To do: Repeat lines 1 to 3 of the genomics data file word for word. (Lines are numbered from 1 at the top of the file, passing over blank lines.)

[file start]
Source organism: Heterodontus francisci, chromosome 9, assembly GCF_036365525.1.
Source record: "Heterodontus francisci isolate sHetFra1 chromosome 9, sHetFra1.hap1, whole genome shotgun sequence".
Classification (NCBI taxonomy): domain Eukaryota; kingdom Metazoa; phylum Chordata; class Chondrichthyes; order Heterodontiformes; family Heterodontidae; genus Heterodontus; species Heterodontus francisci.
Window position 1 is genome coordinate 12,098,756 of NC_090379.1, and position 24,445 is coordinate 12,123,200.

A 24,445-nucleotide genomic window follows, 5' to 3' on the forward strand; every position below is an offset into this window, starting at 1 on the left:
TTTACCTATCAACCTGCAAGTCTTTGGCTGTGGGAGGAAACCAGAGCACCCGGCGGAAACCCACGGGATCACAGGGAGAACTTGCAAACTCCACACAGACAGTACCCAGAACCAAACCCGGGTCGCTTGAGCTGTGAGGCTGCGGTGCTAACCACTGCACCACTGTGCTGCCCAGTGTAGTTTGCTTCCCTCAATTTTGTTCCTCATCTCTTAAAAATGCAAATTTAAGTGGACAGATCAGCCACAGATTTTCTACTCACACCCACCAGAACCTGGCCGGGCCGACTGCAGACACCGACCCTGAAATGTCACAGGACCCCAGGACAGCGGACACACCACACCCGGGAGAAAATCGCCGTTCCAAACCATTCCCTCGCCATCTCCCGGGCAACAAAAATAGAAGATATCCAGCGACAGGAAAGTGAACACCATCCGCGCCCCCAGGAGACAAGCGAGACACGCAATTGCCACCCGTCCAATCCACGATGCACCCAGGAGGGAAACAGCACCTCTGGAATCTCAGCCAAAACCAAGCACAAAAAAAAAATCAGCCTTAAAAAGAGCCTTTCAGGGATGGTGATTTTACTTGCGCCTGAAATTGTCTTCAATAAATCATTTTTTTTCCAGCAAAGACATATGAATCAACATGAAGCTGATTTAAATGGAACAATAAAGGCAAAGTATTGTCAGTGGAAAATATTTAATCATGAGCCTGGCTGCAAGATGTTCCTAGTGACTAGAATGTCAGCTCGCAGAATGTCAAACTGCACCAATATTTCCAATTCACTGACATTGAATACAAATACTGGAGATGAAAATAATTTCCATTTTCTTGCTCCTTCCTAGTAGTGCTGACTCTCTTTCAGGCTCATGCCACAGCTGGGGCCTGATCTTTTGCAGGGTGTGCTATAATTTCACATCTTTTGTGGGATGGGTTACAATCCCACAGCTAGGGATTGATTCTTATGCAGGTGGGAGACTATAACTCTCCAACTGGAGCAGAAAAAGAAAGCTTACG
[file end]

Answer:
Source organism: Heterodontus francisci, chromosome 9, assembly GCF_036365525.1.
Source record: "Heterodontus francisci isolate sHetFra1 chromosome 9, sHetFra1.hap1, whole genome shotgun sequence".
Classification (NCBI taxonomy): domain Eukaryota; kingdom Metazoa; phylum Chordata; class Chondrichthyes; order Heterodontiformes; family Heterodontidae; genus Heterodontus; species Heterodontus francisci.